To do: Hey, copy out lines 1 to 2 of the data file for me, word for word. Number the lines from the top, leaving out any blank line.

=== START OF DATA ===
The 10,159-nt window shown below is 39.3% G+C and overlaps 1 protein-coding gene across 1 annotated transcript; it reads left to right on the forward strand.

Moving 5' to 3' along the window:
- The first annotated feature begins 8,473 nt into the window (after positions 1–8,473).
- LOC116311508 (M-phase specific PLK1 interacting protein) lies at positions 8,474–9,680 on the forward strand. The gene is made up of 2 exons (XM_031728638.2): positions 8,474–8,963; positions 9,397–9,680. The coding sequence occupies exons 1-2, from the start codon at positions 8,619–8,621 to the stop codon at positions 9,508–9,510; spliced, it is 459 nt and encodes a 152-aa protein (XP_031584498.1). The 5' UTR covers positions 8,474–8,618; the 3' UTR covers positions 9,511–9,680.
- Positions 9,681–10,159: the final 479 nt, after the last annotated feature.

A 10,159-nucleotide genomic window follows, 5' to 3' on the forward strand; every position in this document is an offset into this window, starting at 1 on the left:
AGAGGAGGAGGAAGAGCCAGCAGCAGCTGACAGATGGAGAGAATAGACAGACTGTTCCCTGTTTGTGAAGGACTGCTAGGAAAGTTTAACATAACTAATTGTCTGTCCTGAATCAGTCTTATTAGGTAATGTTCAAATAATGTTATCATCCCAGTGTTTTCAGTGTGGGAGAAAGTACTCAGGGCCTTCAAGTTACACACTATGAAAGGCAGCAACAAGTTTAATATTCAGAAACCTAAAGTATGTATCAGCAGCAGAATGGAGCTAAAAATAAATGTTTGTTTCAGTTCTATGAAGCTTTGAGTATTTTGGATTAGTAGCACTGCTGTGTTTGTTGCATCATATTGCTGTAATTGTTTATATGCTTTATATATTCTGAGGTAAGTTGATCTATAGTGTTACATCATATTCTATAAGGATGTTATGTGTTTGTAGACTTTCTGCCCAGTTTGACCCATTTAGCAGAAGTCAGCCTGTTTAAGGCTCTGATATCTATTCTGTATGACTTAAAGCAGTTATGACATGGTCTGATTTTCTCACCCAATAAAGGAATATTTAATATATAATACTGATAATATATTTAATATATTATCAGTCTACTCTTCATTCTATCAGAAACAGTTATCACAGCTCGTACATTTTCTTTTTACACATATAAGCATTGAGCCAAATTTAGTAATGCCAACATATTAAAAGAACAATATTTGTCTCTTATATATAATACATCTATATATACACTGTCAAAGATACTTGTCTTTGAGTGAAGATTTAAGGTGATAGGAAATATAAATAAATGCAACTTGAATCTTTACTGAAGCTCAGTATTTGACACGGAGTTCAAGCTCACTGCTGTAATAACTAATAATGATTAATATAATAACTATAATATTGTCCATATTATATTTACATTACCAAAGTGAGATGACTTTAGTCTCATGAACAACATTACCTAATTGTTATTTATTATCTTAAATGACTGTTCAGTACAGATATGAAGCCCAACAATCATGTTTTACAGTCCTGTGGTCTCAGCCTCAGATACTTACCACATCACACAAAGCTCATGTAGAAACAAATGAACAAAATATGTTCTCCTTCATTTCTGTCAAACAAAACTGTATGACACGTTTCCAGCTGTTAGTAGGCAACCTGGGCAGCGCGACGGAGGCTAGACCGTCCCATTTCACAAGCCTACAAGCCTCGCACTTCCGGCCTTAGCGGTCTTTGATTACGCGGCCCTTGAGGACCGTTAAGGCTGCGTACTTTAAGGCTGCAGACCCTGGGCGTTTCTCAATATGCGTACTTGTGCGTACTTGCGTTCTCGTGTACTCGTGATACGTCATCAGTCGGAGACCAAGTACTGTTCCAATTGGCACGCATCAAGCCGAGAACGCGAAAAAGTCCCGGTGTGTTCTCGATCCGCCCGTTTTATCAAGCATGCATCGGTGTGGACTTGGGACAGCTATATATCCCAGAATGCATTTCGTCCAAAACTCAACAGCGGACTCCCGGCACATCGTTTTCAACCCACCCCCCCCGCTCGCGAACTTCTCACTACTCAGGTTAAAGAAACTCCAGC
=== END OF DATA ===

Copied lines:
The 10,159-nt window shown below is 39.3% G+C and overlaps 1 protein-coding gene across 1 annotated transcript; it reads left to right on the forward strand.

Moving 5' to 3' along the window: